Wouldn’t it be great to have Lord Tebbit back in the Cabinet? Gone are the days when a Conservative minister could, with a straight face, recommend his father’s attitude to unemployment with the words, “He got on his bike and looked for work, and he kept looking till he found it.” Or so we thought until William Hague stepped up to the plate and stated that “There’s only one growth strategy: work harder.”
Much has been made of the similarities between these two men and their respective statements. Zoe Williams has pointed out that “Hague, like Tebbit before him, has a “striver’s” authenticity: “I slogged my way out of poverty, you can too.”” By focusing on these similarities and relying on the invocation of the infamous Lord Tebbit, this momentary gaffe will be forgotten by the next election. However, this episode says something deeper about our politics and, in particular, this government. It should be a wake up call for Labour Party members to get on our bikes and work harder.
There are three aspects of Tebbit’s statement that have given it that enduring legacy simultaneously hoped for and feared by politicians. Firstly, it was outdated. Tebbit was suggesting a 1930s solution to a 1980s problem. There was a, typically Conservative, denial of the way in which society had changed in half a century. Secondly, it was deeply flawed. The arguments need not be rehearsed here but if there is one thing that every member of the Labour Party should be able to agree on, it is that ‘get on your bike’ is not an adequate government approach to the problem of unemployment. Finally, it was said with integrity.
No matter how much you disagree with the Thatcher Project, it is impossible to deny that it was passionately believed in and enacted with real determination and zeal. Thatcher herself is notorious for having hardly slept whilst in Downing Street. Tebbit represented a hard working government.
Compare this with William Hague. What have his Cabinet colleagues been doing this week? Let’s take the Champions League Final as an example. George Osborne enjoyed the game from the VIP seats in Munich whilst the British economy is in a double-dip recession. David Cameron was photographed taking a break from trying to save the Eurozone with other G8 leaders, to watch the match. All of this is taking place at the end of a week in which Elliot and Hanning’s new biography of David Cameron reveals a work-life balance more akin to a part-time consultant than the prime minister of a country in dire economic straits.
There are obvious resonances between Hague’s comments and those of Lord Tebbit. The most obvious similarity being that they are both wrong. They both reveal a fundamental misunderstanding of unemployment, its causes and solutions. Hague has, however, managed to avoid the trap of being outdated. When asked about the comparison with Lord Tebbit, he replied, “It’s more than that. It’s ‘Get on the plane, go and sell things overseas. Go and study overseas’. It’s much more than getting on the bike, the bike didn’t go that far.” How very twenty-first century.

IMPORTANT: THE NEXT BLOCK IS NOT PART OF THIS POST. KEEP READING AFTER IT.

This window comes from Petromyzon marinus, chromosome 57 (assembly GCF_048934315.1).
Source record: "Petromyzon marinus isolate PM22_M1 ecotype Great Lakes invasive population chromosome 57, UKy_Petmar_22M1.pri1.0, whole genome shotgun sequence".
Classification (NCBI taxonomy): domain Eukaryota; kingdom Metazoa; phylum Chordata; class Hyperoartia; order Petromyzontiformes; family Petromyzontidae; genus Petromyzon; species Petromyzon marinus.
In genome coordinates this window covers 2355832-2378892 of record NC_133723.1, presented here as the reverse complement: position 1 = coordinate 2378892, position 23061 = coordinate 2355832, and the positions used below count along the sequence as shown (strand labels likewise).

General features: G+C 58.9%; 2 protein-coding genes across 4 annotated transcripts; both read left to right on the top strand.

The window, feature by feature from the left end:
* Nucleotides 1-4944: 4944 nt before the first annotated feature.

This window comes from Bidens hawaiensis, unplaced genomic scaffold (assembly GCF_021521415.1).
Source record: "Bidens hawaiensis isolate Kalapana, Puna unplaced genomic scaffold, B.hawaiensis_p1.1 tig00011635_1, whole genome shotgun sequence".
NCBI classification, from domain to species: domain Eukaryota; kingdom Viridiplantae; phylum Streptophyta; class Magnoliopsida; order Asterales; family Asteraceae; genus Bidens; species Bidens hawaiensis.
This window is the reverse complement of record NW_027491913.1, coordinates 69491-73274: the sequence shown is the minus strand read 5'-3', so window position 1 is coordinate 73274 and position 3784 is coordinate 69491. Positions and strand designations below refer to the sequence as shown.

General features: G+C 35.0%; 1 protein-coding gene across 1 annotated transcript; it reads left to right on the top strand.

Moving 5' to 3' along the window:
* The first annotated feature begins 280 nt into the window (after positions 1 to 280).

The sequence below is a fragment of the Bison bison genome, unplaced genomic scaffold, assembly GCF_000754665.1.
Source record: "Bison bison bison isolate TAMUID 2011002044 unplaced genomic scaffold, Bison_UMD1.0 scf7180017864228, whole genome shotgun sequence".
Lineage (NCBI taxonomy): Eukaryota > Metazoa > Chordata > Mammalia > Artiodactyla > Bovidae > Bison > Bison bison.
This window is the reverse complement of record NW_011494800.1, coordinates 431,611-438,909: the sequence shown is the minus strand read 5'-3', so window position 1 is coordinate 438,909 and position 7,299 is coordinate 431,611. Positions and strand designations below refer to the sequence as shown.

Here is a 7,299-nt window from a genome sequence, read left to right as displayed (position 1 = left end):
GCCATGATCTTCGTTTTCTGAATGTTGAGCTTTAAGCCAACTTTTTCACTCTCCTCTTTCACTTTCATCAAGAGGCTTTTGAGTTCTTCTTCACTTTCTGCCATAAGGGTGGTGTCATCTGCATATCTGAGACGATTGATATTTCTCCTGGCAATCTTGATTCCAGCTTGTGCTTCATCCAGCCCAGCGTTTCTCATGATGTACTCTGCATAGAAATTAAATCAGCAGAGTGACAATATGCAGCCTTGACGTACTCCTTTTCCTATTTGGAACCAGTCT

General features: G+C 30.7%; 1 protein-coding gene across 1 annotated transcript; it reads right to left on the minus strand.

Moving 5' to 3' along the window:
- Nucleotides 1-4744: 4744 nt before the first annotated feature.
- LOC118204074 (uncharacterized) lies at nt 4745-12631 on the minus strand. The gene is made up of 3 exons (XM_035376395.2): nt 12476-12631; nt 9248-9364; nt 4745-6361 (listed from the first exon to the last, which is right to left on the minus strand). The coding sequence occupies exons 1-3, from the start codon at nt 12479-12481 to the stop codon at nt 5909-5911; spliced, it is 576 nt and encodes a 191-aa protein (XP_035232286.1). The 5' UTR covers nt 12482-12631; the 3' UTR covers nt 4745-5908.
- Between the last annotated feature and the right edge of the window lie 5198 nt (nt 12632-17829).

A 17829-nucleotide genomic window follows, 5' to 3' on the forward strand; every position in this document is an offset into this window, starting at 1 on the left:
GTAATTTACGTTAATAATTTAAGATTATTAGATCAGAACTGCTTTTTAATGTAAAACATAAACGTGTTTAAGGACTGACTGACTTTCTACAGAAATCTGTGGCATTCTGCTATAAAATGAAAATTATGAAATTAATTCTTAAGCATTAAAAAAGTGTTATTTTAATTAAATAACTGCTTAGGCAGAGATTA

The important difference between the two is that Hague and his government lack any credibility on the issue of hard graft. There are certainly hard-working members of the government, but nothing we have heard recently suggests that it is being led by individuals committed to living by their own advice and working unceasingly in pursuit of economic growth.
Those who swallowed the government’s message that fiscal responsibility means austerity and austerity means growth, will not be convinced to vote Labour on the basis of Hague’s gaffe. Those who wish to reject the worst excesses of austerity know that the Labour Party is the only viable option. The recent local election results showed as much. The Coalition parties were rejected, so the Labour Party gained. But, as has been said by so many, it didn’t show the electorate embracing Labour. The apathetic and uninspired middle are left cold and disillusioned by the whole process.
The temptation is to recast the Tories as the Nasty Party; but this is not a call to mud-slinging arms. Politicians of all stripes are seen as being out of touch and lacking integrity. It is a base form of politics that relies only on the opponent being worse. Ed Miliband was spot on when he said at the Progress Annual Conference that “we should knock not just on the doors of people we already know vote Labour, but also on people we haven’t contacted for years.” The Labour Party must listen carefully and translate those conversations into a party ethic and a policy platform that is in touch and has integrity. Most importantly we must demonstrate that the Labour Party embodies, rather than merely preaches, the values – including hard work – which should be the bedrock of our country and our economy. This is no small task but, if we manage it, this will be a one term government and it’ll be Hague getting on his bike.